“I started feeling a lump on my left hip—the left hip started getting a little larger than the right hip,” he says. That was last summer. By fall, he started to feel pain in his hip bone, and he visited his primary care physician who ordered a CT scan. There was a large tumor that had already metastasized into Sisson’s lungs.

“Maybe if I’d gone in 3 months sooner…,” he wonders.

Because the tumor was so close to key organs including the bowel and kidneys, he was not a candidate for surgery. He started chemotherapy at the recommendation of his oncologist in hopes of shrinking the tumors. But Sisson had also noticed the Provision ads on television featuring ice skating champion Scott Hamilton. He did some research about proton therapy and made a “cold call” to the Knoxville treatment center.

“I thought the proton therapy sounded good for me,” he says. “I have a background in nuclear engineering, so I’m not unfamiliar with the (concept)…. I talked to my doctor, and he said he didn’t think it would be a bad route.”

Sisson and his wife spent three hours at the initial consultation, talking with Dr. Tamara Vern-Gross and her nurse Julie Goodfellow.

“They brought in a lot of their staff people to meet with us and talk with us,” he says. “It was so great to be able to have that interaction, that they would take the time to sit there and talk to you about this.”

Because protons deposit their energy at a specific target, there is less collateral damage to surrounding, healthy tissues and organs, making it a good treatment for many cancers, including sarcoma. Vern-Gross also advised on a shorter regimen of traditional radiation therapy, completed at Provision Radiation Therapy, for the smaller tumors in Sisson’s lungs.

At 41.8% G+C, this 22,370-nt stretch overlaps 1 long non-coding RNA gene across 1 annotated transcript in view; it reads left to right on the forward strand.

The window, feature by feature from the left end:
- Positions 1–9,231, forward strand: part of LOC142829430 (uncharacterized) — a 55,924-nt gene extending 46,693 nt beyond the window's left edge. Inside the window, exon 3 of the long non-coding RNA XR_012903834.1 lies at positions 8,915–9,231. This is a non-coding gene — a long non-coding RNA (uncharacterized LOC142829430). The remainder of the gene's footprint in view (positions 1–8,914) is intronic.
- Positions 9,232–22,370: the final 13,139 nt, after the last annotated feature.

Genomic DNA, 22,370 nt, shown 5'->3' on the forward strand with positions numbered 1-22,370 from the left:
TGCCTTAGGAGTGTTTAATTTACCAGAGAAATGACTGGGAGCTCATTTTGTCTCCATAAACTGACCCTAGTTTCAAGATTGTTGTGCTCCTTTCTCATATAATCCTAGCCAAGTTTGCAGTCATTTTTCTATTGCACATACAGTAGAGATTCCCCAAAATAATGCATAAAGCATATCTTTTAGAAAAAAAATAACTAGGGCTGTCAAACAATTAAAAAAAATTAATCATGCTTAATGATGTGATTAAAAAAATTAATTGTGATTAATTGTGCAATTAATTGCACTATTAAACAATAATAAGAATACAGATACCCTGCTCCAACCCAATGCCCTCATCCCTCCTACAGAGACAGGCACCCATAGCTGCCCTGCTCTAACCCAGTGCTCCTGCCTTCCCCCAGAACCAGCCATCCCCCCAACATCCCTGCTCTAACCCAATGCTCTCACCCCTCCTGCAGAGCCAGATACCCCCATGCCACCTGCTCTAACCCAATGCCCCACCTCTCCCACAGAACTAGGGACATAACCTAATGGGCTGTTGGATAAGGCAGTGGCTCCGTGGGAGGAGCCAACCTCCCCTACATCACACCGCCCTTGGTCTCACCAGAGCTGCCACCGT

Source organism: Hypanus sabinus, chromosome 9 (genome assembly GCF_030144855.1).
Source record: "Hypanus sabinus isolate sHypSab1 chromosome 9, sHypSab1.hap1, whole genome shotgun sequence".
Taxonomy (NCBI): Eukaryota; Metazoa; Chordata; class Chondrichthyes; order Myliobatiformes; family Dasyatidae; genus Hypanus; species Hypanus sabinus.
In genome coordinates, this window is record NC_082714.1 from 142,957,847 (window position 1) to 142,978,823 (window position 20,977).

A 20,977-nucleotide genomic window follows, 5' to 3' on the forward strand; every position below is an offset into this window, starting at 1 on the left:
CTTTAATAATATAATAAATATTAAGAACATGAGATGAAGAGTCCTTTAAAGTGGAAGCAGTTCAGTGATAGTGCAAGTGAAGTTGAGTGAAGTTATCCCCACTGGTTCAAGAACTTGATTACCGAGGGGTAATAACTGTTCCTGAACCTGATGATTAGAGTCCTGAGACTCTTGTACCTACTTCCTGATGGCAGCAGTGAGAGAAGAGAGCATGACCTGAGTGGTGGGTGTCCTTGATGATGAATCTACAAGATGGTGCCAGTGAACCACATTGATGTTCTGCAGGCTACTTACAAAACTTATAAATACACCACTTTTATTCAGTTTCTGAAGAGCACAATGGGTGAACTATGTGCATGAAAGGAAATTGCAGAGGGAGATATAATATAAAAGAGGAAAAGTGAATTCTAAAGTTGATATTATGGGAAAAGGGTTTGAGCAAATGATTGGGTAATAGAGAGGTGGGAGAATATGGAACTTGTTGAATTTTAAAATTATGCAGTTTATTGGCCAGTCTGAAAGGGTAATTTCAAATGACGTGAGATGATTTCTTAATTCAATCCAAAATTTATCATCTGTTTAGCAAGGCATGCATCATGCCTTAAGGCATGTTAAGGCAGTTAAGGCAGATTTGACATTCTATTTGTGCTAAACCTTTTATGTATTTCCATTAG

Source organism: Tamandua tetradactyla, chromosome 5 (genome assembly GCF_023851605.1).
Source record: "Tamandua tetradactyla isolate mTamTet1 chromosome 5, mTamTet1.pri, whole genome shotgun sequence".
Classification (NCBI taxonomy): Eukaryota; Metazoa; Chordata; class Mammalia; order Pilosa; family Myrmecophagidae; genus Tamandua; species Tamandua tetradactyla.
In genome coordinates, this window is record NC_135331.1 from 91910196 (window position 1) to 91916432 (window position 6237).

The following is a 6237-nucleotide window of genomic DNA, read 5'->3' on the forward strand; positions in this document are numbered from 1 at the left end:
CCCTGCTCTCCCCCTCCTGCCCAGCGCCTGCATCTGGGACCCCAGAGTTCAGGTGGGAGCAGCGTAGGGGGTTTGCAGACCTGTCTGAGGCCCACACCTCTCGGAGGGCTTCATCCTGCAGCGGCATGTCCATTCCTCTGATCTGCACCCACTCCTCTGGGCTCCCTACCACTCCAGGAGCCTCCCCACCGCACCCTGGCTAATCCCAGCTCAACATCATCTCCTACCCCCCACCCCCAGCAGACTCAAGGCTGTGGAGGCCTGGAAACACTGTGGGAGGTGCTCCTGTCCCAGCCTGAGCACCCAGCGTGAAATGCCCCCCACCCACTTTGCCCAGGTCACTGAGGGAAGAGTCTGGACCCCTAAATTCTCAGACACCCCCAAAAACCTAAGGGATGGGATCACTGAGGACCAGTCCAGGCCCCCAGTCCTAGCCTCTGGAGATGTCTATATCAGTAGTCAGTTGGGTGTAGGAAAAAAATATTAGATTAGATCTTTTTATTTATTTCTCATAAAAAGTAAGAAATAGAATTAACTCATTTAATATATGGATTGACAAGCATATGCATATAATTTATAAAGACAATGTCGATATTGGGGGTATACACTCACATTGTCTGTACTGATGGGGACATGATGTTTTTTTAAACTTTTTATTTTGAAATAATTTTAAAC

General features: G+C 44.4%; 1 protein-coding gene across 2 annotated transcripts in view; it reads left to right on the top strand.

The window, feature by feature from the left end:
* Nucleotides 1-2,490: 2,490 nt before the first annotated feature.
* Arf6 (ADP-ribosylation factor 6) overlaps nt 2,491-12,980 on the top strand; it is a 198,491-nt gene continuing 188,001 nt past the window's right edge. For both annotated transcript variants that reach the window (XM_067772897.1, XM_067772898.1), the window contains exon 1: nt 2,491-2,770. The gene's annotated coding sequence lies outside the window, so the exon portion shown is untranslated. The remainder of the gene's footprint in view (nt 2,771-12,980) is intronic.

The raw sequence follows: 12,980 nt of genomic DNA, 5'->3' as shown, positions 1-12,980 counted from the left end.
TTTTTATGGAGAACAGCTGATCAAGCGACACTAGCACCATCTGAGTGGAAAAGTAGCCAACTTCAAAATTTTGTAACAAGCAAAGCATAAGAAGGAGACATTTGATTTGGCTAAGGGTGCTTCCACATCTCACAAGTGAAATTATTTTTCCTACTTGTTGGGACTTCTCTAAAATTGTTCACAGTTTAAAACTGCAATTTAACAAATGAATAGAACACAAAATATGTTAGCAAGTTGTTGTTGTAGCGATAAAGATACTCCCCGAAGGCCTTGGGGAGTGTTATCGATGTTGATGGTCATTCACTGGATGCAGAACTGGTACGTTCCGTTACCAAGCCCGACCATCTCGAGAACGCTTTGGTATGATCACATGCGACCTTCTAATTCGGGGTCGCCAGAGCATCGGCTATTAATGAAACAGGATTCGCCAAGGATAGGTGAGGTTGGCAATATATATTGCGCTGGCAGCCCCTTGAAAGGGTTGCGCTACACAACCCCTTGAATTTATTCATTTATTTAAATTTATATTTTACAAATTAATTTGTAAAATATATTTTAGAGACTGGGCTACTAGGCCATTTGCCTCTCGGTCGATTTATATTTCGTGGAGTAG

The tumor on Sisson’s hip responded well to the treatment, drastically reducing the size of the sarcoma. He continues chemotherapy treatment for the lung nodules.

“The facility was just first-class. Just walking into the facility you think you’re in a clubhouse. It gives you a healthy perspective, a positive perspective,” Sisson says. “I would give (Provision) the highest marks on care. I would give it the highest marks on medical (expertise) because it’s state of the art. Dr. Tamara is great, absolutely fantastic. The world is a better place to have people like her.”

As for his cancer, Sisson says he has continued to stay active—caring for his wife who suffered from a stroke four years ago, driving himself to chemotherapy, keeping up the house and yard. While he knows the odds for beating stage 4 cancer aren’t in his favor, and although his Blue Cross Blue Shield insurance would not pay for the proton therapy treatments, he does not regret the investment.

“It resolved the issue that it was supposed to,” he says, referring to the tumor on his hip. “It’s your life you’re talking about.”

Proton therapy showcased on Ellen


Julie Kramer, famous for her appearance on The Ellen DeGeneres Show last year after being diagnosed with stage 4 synovial sarcoma, returned to the show this week. There she announced she was cancer free following proton therapy treatment. Proton therapy is an ideal treatment option for sarcoma because, when using traditional radiation, the location of these cancers often results in undesirable side effects to important organs such as brain, heart and lungs. Provision Center for Proton Therapy offers proton therapy treatments for both adults and children.